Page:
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Sustaining Lifelong HIV Treatment in Namibia and Beyond.

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A sign raising awareness of HIV testing. | Photo credit: @ILO/M.Crozet

A sign raising awareness of HIV testing. | Photo credit: @ILO/M.Crozet

Kate Mukungu worked in Namibia in 2002-2006. She describes this time as life-changing. Working in HIV and AIDS and experiencing Namibian life as a family and community member brought home the real impact of HIV and AIDS.  Here she talks about how reductions in international funding puts thousands of people at risk of losing out on their treatment.

Namibia is one of four countries most affected by AIDS globally and, at its peak in 2002, had a HIV prevalence rate of 22% among pregnant women attending antenatal care. In 2003 anti-retroviral treatment (ART) commenced through the state health system and progress since then has been impressive to say the least. Over 80% ART coverage and an amazing 60% reduction in AIDS related deaths had been achieved by 2012.
Namibians must have been alarmed by newspaper headlines in 2012 stating that their medicine was at risk of running out, due to reduced international funding. This research was undertaken in order to consider the facts regarding sustainability of ART in Namibia, which is crucial for the 90,000 plus Namibians depending on this lifelong treatment programme.

The two main sources of international funds for ART in Namibia are the United States President’s Emergency Fund for AIDS Relief (PEPFAR) and the international Global Fund to Fight AIDS, Tuberculosis and Malaria (the Global Fund). The Global Fund has contributed significantly to the costs of antiretroviral medication and laboratory costs, whilst PEPFAR has provided both the annual plans and funding for a wide variety of health posts.

The reduction of funding from PEPFAR has already commenced. Between 2012 and 2014 there will have been a reduction of US$10 million bringing funding for the programme to US $80 million. In 2010 a partnership agreement between the Namibian and US governments detailed how PEPFAR funds would reduce with the biggest hit being the salaries of the HIV workforce. The agreement expressed the Namibian Government’s commitment to picking up an increasing share of the HIV bill. The subsequent 2010 National Strategic Framework (NSF) represents the Namibian Government’s first analysis at how it would meet increased funding commitments up to 2015/16. NSF lays out twin aims of increasing government spending and improving the health system’s efficiency.

Increased government spending would be achieved through innovative approaches to raising public sector revenue, such as introducing a HIV levy. Namibia’s committment to narrowing the treatment funding gap received positive acknowledgement from UNAIDS in 2013 as it does here. However it has to be acknowledged that implementation is behind schedule to raise the required funds by 2015/16.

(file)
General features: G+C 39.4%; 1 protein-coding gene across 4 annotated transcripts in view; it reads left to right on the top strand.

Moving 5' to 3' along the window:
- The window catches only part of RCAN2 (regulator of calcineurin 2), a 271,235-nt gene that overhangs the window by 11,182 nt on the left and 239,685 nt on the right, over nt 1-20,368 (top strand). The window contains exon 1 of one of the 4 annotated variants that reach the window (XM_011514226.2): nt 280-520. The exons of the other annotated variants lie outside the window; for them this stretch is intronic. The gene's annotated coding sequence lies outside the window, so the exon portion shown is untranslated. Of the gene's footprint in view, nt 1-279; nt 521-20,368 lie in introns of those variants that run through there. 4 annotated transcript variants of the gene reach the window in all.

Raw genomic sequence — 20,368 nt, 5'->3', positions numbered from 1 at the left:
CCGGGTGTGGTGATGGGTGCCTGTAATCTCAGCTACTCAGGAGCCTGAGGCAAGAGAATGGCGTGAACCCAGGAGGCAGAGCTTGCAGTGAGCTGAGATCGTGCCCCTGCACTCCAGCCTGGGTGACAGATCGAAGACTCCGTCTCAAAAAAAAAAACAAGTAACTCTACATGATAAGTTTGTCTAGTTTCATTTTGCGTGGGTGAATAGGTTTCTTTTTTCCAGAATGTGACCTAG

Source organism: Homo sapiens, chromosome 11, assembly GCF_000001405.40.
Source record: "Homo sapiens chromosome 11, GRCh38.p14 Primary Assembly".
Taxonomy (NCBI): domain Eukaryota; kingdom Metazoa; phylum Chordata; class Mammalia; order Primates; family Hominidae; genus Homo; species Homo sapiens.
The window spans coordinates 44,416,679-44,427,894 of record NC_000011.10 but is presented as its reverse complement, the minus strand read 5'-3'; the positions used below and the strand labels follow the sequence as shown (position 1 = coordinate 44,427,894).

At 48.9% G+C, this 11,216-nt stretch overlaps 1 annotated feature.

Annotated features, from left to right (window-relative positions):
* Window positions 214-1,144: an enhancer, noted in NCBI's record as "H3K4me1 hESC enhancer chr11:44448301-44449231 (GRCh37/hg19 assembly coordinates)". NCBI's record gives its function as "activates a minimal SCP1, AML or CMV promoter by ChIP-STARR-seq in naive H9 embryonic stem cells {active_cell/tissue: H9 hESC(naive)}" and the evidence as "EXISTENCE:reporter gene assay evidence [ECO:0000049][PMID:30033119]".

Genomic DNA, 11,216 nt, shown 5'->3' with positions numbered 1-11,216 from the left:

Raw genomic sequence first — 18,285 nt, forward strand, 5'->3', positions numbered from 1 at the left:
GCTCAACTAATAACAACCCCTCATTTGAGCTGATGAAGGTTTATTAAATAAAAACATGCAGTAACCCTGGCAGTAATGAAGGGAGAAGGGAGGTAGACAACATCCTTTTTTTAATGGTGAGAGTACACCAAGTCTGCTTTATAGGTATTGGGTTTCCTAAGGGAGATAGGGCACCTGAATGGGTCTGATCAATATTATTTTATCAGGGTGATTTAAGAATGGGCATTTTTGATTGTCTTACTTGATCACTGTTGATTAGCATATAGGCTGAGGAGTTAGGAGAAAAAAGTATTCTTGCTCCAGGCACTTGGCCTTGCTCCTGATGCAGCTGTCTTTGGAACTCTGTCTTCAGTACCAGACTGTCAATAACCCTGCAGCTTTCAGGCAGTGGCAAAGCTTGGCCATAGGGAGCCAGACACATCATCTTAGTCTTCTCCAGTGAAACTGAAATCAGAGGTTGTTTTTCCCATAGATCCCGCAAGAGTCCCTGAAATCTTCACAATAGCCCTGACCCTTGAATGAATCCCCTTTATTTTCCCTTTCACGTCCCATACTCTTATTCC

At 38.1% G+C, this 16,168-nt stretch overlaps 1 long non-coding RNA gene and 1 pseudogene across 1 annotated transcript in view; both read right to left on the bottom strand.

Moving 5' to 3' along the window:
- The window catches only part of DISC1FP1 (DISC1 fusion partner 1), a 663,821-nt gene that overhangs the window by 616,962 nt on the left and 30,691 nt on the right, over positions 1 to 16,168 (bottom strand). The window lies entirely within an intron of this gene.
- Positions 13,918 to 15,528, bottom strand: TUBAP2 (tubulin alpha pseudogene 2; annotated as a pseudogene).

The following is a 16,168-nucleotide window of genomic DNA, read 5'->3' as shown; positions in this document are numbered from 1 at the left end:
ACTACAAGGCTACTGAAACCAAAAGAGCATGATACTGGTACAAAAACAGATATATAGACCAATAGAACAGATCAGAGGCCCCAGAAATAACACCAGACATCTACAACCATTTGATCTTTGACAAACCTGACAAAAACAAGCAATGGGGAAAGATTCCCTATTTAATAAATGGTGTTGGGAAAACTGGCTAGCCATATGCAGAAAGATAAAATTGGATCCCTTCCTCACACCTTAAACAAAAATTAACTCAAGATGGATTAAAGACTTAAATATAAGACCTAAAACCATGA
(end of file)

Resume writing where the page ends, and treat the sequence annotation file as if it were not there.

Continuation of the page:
In relation to the NSF’s second aim of improving health efficiencies, the Namibian Government noted that between 2005 and 2007 the health system in Namibia was operating at approximately 53% efficiency. The Government therefore reasons that, had efficiency been 100%, then almost double the provision could be delivered at the same cost, or, the same provision could be delivered at half the cost. Whilst the target of improved efficiency has been set, details on the means to achieve this target appears not yet to have been articulated. Future financial projections have however been set around the premise of maximised efficiency.

My research expresses no objection to striving to improve the efficiency of Namibia’s health system, but expresses concern about the efficiency analysis used. It is one thing to state that maximised efficiency will save money but real factors that impact on the health system’s delivery, such as droughts/floods, do need to be considered. In short, relying on efficiency savings without being able to guarantee them runs the risk of a future resource shortage which would negatively impact on the sustainability of ART.

The next significant risk to acknowledge relates to the reliability of the Global Fund. Although the Global Fund is set to provide funding to Namibia until 2015/16 the situation beyond then is unclear. Significantly, the Global Fund has been affected by the global economic situation and in 2011 even had to cancel a whole funding round due to its own funding shortage. Whilst it is too early to project whether or not the Global Fund will be able to support Namibia post April 2016, there is a need to keep a close watch.

The will and commitment of the Namibian Government to meet the challenges of HIV and AIDS is unquestionable. Research findings do, however, narrate various risks to sustainability of ART in Namibia due to funding and capacity issues. This case study must be considered as part of a wider international context. ART sustainability is just as important for people living with HIV in other countries utilising international funding to develop treatment systems.

These countries will also feel the impact of the reduced international funding. It is imperative to keep a close watch on how countries like Namibia fare when left to fund increasing levels of treatment from domestic sources. Hopefully this will increase understanding of what happens when international funds reduce, and, more importantly, what can be done to reduce the harm to people living with HIV in developing countries.

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